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Brain Injuries and Memory Loss

While not all brain injuries produce severe symptoms, especially if treatment is sought immediately, the fact is that many do. One of the most common symptoms associated with moderate to severe traumatic brain injuries relates to one’s ability to remember. Specifically, it can damage parts of the brain that deal with learning, and affect short-term and long-term memory. People who sustain a traumatic brain injury might even have difficulty remembering what caused the injury or the events prior to and after it.

Long-Term & Short-Term Memory

Oftentimes, on television or in movies, we tend to see memory problems relating to brain injuries depicted as amnesia. However, the reality is that those suffering from a brain injury are not likely to forget everything from the past and remember everything else moving forward. Instead, the opposite usually happens. Those with a brain injury might have trouble retaining new information, recent events, or even just day-to-day occurrences.  Below are some of the most common short-term memory problems associated with brain injuries:

  • Forgetting the details of a conversation
  • Forgetting where you left things, such as your cell phone or car keys
  • Not being sure what you said, causing you to say or ask the same thing several times
  • Losing track of time or not knowing what day it is
  • The inability to remember a route you took earlier in the day or week
  • Forgetting either a part or all of what you read in a book or saw in a movie

The Prospective Memory

Individuals suffering from a traumatic brain injury might also have difficulty with their prospective memory, which is essentially one’s ability to remember their plans long enough to execute them. Many of the prospective memory problems brain injury sufferers experience include:

  • Being unable to keep appointments or showing up at the wrong time
  • Telling someone you will call or visit at a particular time, but forgetting to follow through
  • Not remembering what you were supposed to do at home, school, or work
  • Forgetting important occasions, such as holidays or family events
  • Forgetting when to take your medication

While, more often than not, brain injuries tend to impact new memories rather than old ones, it is also not uncommon for some to have trouble recalling information or events from the past correctly. For example, one might be able to recognize his or her uncle and know who he is, but might not remember his name.

Memory of Sustaining the Injury

It is also quite common for individuals with a brain injury to not remember the event that caused it. In such cases, a person might remain confused or unable to store memories for some time in the aftermath of the injury. This is known as post-traumatic amnesia and can last anywhere from a few minutes to several weeks or months, though its duration is dependent on how severe the injury is. That said, if you cannot remember the events surrounding your traumatic brain injury, it is not likely that you ever will since your brain never stored those memories.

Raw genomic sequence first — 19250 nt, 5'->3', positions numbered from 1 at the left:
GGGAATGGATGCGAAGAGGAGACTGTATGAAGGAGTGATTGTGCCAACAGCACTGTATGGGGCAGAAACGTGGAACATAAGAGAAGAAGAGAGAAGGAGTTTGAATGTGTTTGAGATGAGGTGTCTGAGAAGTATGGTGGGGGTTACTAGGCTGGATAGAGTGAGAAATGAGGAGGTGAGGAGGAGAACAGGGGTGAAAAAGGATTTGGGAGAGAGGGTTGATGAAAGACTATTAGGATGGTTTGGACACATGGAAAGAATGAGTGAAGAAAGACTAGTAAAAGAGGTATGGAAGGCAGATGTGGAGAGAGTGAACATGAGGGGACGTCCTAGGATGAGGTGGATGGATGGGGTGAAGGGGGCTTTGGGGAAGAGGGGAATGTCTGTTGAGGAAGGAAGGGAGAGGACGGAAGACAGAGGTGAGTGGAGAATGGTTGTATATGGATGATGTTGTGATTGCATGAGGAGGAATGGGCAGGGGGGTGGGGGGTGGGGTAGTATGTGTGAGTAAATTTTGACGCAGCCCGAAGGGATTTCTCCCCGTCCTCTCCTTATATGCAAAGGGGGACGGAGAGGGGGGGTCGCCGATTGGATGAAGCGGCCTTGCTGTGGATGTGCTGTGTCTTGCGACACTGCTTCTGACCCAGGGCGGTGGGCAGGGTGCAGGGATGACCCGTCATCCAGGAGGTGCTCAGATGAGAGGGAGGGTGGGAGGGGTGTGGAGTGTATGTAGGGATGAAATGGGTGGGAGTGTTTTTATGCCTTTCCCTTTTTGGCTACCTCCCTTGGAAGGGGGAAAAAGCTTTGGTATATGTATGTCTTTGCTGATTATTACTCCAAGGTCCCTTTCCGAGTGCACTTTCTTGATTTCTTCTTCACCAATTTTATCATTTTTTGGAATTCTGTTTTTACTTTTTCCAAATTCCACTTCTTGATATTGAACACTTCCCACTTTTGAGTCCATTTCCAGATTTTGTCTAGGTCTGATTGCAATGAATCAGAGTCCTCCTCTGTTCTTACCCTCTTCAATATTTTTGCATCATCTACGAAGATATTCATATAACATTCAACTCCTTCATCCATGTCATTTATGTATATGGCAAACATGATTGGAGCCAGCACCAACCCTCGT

What Can Be Done?

The first thing you should do after sustaining a brain injury is to see a doctor as soon as possible. You might even feel fine, but putting off a trip to the doctor increases the likelihood of greater or permanent damage. If you have already been diagnosed with a traumatic brain injury, are receiving treatment, and are experiencing problems with your memory, there are some ways to cope with these symptoms. Here are some strategies to help you work around memory issues associated with brain injuries:

  • Rid yourself of distractions before you begin starting something that you want to remember
  • Ask others to speak slowly or to repeat what they said to make sure that you understand it
  • Try to give yourself some extra time to practice, repeat, or rehearse the information that you need to remember
  • Start using organizers, notebooks, a cell phone calendar, or apps that allow you to keep track of vital information, including appointments or to-do lists
  • Keep the items that you need to bring with you at a designated memory station in your home, such as a table near the door or a countertop
  • To accurately keep track of your medications, use a marked pill box
  • Use checklists for important tasks, such as bill payments

You might have to ask a friend or a family member to help remind you of these strategies until, over time, they develop into a habit that you can instinctively do on your own.

Catastrophic Injury Attorney in Atlanta

If you sustained a brain injury that was caused by someone else’s negligent actions, you have a right to pursue fair and just compensation to assist you in your recovery. At Pratt Clay, LLC, our catastrophic injury attorneys will guide you throughout the claims-filing process to ensure you do not feel overwhelmed during this difficult time. We will remain by your side until justice is served.

Contact our office today at (404) 998-5258 to schedule a free consultation with a knowledgeable member of our firm.